Lotbinière—Chutes-de-la-Chaudière
Québec

Conservative

Jacques Gourde Parliamentary Secretary to the Minister of Labour and Minister of the Economic Development Agency of Canada for the Regions of Quebec

Mr. Speaker, perhaps my colleague from Lac-Saint-Louis is mistaken this morning. When the opposition was in power, it tried to pick fights with the Government of Quebec. Now the Liberals are trying to hurt the federal government. There is a certain colour typically associated with shame, and that colour is red.

Bill C-10
Oral Questions

11:50 a.m.

Bloc

Luc Malo Verchères—Les Patriotes, QC

Mr. Speaker, yesterday, the mayors of Toronto and Montreal, David Miller and Gérald Tremblay, strongly criticized Bill C-10, which would enable the government to deny funding to films or television shows that are deemed contrary to public policy. According to the mayor of Montreal, this bill could kill an industry that employs 35,000 people in Quebec, and that brings in some $1.3 billion in economic spinoffs.

Will the Minister of Canadian Heritage, Status of Women and Official Languages remove the provisions in this bill that promote Conservative censorship?

Bill C-10
Oral Questions

11:50 a.m.

Kootenay—Columbia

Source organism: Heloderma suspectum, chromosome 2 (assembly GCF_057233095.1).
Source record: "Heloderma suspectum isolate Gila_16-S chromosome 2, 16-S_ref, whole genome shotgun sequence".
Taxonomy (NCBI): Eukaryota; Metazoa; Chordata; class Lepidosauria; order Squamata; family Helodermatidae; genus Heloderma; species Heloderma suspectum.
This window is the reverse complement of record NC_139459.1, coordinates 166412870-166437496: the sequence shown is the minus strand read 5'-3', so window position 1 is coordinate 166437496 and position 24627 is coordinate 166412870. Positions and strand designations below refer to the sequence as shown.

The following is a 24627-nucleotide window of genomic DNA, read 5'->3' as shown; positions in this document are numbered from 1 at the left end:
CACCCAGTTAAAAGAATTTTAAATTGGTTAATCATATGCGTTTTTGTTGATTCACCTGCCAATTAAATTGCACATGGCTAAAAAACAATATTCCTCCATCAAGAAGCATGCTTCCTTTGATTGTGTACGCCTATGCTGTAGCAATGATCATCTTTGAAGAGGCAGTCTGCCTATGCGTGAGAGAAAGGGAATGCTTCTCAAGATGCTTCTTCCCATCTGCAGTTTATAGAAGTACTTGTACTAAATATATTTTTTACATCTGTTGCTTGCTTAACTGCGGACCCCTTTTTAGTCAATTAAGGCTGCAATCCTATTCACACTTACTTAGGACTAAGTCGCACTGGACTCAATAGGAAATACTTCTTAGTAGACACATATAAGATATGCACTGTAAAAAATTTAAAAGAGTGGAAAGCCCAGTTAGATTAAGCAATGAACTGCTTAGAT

B.C.

Conservative

Jim Abbott Parliamentary Secretary for Canadian Heritage

Mr. Speaker, I made note of the comments by the mayor of Montreal relative to this question and I find it rather curious because the exact same wording that is contained in Bill C-10 is the exact same wording under which the film industry in the province of Quebec works with provincial legislation. I do not really understand why the mayor would have made the comments that he made. Clearly, there must be some other motive for him to be doing that.

Bill C-10
Oral Questions

11:50 a.m.

Bloc

Luc Malo Verchères—Les Patriotes, QC

Mr. Speaker, artists, producers and the entire film and television industry have criticized this bill, which goes against the principle of freedom of expression and could make the search for funding very difficult. In response to the parliamentary secretary, no one is fooled; we can all recognize the conservative, right-wing ideology that seeks to censor and control the industry.

Will the minister finally listen to reason and remove the censorship provisions from Bill C-10?